Sometimes it feels like you can't find anything fun to do without spending a lot of money in this city. Thankfully, you'd be wrong. We've rounded up 10 incredible places to visit or things to do in Houston that cost absolutely nothing.
About 250,000 Mexican free-tailed bats live within the crevices of the Waugh Drive Bridge, and every evening at twilight, they emerge as a cloud of chirping winged creatures to stretch and feast on bugs. Unlike other colonies of bats residing in Texas that opt for warmer climates by migrating southward during winter months, the Waugh Bridge Bat Colony remains in Houston throughout the year, and it's thought to be the only bridge in Texas with such a large colony that resides in one location. So choose your viewing location and enjoy the wonders of some of Houston's most interesting residents.
Opened in 2001, the Houston Center for Contemporary Craft is a nonprofit arts organization founded to advance education about the process, product and history of craft. The institution's emphasis is on art objects made primarily from craft materials, such as clay, fiber, glass, metal, wood or found and recycled materials. Featuring exhibition, retail and studio spaces to support the work of local and national artists, the center also serves as a resource for artists, educators and the community-at-large and is one of only a few venues in the country dedicated exclusively to craft at the highest level. The Houston Center for Contemporary Craft is open Tuesday through Saturday from 10 a.m. to 5 p.m. and from 12 p.m. to 5 p.m. on Sundays.
The 78,000-square-foot Spring Texas Skatepark — the largest in North America — is the perfect destination for any of the city's skateboard enthusiasts. The park features a 360-degree pipe (inside a Texas-shaped bowl, no less), a 12-foot vertical ramp and a 10-foot-deep bowl, as well as a "street" with stairs, handrails and benches. Located at 12351 Kuykendahl, the Spring Skatepark— which always features free admission — is open from 8 a.m. to 10 p.m. daily.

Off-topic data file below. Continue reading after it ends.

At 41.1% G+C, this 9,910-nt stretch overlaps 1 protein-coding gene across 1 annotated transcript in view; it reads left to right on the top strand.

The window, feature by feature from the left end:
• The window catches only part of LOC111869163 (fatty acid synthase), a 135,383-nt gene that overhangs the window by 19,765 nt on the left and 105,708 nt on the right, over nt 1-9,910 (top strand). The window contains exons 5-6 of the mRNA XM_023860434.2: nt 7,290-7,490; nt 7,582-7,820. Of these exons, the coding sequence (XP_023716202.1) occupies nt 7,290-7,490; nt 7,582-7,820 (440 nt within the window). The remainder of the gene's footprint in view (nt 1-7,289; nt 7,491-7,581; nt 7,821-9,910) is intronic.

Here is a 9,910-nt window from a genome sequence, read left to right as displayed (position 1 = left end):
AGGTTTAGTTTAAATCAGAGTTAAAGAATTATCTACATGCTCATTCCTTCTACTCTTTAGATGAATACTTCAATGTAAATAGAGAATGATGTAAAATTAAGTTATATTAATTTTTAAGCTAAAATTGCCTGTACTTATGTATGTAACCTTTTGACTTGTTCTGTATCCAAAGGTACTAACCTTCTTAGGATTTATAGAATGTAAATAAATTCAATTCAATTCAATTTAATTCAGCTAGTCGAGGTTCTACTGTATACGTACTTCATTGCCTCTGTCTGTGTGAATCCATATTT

Located in Hermann Park, Miller Outdoor Theatre offers an eight month season — beginning in March — of professional entertainment, and the venue features the largest always-free program of its kind in the country. Whether it's a classical concert, jazz, ethnic music and dance, ballet, Shakespeare, musical theater or even one of your favorite films, Miller Outdoor Theatre presents a wide variety of events. Bring a picnic basket, a blanket and your friends and family to enjoy any number of events from the hill, or get free tickets — available at the venue's box office on a first-come basis — for up-front covered seating.
Opened in 1998, the Art Car Museum was founded by Ann Harithas, an artist and long-time supporter of the Art Car movement, and James Harithas, the director of the Station Museum of Contemporary Art. The museum celebrates the spirit of the post-modern age of car culture, in which artists have remodeled cars to the fit the specifications of their own idiosyncratic images and visions. The museum — open Wednesday through Sunday from 11 a.m. to 6 p.m. — features elaborate art cars, lowriders, and mobile contraptions, as well as exhibitions by local, national, and international artists.